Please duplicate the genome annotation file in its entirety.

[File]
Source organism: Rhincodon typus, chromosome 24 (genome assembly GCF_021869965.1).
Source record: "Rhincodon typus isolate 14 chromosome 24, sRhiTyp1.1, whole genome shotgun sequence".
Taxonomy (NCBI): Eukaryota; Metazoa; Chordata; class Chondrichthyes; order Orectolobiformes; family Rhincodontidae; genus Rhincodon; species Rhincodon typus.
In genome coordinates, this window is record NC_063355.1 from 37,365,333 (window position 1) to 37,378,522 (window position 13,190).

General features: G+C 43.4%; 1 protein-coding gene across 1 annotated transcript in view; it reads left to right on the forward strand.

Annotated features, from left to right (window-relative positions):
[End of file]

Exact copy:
Source organism: Rhincodon typus, chromosome 24 (genome assembly GCF_021869965.1).
Source record: "Rhincodon typus isolate 14 chromosome 24, sRhiTyp1.1, whole genome shotgun sequence".
Taxonomy (NCBI): Eukaryota; Metazoa; Chordata; class Chondrichthyes; order Orectolobiformes; family Rhincodontidae; genus Rhincodon; species Rhincodon typus.
In genome coordinates, this window is record NC_063355.1 from 37,365,333 (window position 1) to 37,378,522 (window position 13,190).

General features: G+C 43.4%; 1 protein-coding gene across 1 annotated transcript in view; it reads left to right on the forward strand.

Annotated features, from left to right (window-relative positions):